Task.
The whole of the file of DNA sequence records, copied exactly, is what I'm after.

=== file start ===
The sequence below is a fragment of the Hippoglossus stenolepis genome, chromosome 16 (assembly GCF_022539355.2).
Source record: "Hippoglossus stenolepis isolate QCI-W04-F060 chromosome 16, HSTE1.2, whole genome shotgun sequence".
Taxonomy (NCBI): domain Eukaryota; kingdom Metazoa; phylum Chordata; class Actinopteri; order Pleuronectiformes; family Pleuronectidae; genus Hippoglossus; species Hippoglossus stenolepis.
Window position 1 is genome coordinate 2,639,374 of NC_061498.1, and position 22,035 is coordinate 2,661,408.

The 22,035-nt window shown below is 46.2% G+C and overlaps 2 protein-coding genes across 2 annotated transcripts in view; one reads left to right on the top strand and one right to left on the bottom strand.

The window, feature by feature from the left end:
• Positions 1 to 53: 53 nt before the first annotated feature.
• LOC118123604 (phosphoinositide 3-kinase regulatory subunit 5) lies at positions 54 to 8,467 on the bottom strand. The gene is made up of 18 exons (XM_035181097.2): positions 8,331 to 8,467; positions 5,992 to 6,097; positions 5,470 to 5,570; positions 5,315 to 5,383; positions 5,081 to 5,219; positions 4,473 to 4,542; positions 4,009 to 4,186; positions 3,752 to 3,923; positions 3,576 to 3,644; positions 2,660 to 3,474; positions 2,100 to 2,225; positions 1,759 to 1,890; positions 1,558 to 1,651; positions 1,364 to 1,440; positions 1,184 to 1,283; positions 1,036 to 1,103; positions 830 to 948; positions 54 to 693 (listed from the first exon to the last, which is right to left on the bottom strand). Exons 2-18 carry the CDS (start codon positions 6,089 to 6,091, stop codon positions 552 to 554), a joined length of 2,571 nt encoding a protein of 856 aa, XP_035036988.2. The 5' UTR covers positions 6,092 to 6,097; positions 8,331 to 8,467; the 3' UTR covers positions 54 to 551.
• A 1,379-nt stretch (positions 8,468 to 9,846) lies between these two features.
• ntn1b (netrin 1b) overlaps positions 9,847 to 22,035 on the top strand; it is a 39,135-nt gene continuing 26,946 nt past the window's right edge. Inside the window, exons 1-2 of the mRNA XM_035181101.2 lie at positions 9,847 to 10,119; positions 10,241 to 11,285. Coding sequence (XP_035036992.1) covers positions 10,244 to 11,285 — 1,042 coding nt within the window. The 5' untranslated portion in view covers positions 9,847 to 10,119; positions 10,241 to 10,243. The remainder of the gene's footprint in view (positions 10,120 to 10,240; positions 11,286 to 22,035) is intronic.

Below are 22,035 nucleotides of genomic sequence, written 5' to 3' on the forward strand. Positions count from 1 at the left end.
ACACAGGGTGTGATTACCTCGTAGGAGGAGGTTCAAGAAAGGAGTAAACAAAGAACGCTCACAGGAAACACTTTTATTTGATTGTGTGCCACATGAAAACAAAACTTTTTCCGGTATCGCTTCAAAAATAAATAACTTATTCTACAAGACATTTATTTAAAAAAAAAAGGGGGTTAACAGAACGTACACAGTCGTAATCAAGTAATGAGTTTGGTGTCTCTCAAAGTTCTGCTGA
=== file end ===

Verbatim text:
The sequence below is a fragment of the Hippoglossus stenolepis genome, chromosome 16 (assembly GCF_022539355.2).
Source record: "Hippoglossus stenolepis isolate QCI-W04-F060 chromosome 16, HSTE1.2, whole genome shotgun sequence".
Taxonomy (NCBI): domain Eukaryota; kingdom Metazoa; phylum Chordata; class Actinopteri; order Pleuronectiformes; family Pleuronectidae; genus Hippoglossus; species Hippoglossus stenolepis.
Window position 1 is genome coordinate 2,639,374 of NC_061498.1, and position 22,035 is coordinate 2,661,408.

The 22,035-nt window shown below is 46.2% G+C and overlaps 2 protein-coding genes across 2 annotated transcripts in view; one reads left to right on the top strand and one right to left on the bottom strand.

The window, feature by feature from the left end:
• Positions 1 to 53: 53 nt before the first annotated feature.
• LOC118123604 (phosphoinositide 3-kinase regulatory subunit 5) lies at positions 54 to 8,467 on the bottom strand. The gene is made up of 18 exons (XM_035181097.2): positions 8,331 to 8,467; positions 5,992 to 6,097; positions 5,470 to 5,570; positions 5,315 to 5,383; positions 5,081 to 5,219; positions 4,473 to 4,542; positions 4,009 to 4,186; positions 3,752 to 3,923; positions 3,576 to 3,644; positions 2,660 to 3,474; positions 2,100 to 2,225; positions 1,759 to 1,890; positions 1,558 to 1,651; positions 1,364 to 1,440; positions 1,184 to 1,283; positions 1,036 to 1,103; positions 830 to 948; positions 54 to 693 (listed from the first exon to the last, which is right to left on the bottom strand). Exons 2-18 carry the CDS (start codon positions 6,089 to 6,091, stop codon positions 552 to 554), a joined length of 2,571 nt encoding a protein of 856 aa, XP_035036988.2. The 5' UTR covers positions 6,092 to 6,097; positions 8,331 to 8,467; the 3' UTR covers positions 54 to 551.
• A 1,379-nt stretch (positions 8,468 to 9,846) lies between these two features.
• ntn1b (netrin 1b) overlaps positions 9,847 to 22,035 on the top strand; it is a 39,135-nt gene continuing 26,946 nt past the window's right edge. Inside the window, exons 1-2 of the mRNA XM_035181101.2 lie at positions 9,847 to 10,119; positions 10,241 to 11,285. Coding sequence (XP_035036992.1) covers positions 10,244 to 11,285 — 1,042 coding nt within the window. The 5' untranslated portion in view covers positions 9,847 to 10,119; positions 10,241 to 10,243. The remainder of the gene's footprint in view (positions 10,120 to 10,240; positions 11,286 to 22,035) is intronic.

Below are 22,035 nucleotides of genomic sequence, written 5' to 3' on the forward strand. Positions count from 1 at the left end.
ACACAGGGTGTGATTACCTCGTAGGAGGAGGTTCAAGAAAGGAGTAAACAAAGAACGCTCACAGGAAACACTTTTATTTGATTGTGTGCCACATGAAAACAAAACTTTTTCCGGTATCGCTTCAAAAATAAATAACTTATTCTACAAGACATTTATTTAAAAAAAAAAGGGGGTTAACAGAACGTACACAGTCGTAATCAAGTAATGAGTTTGGTGTCTCTCAAAGTTCTGCTGA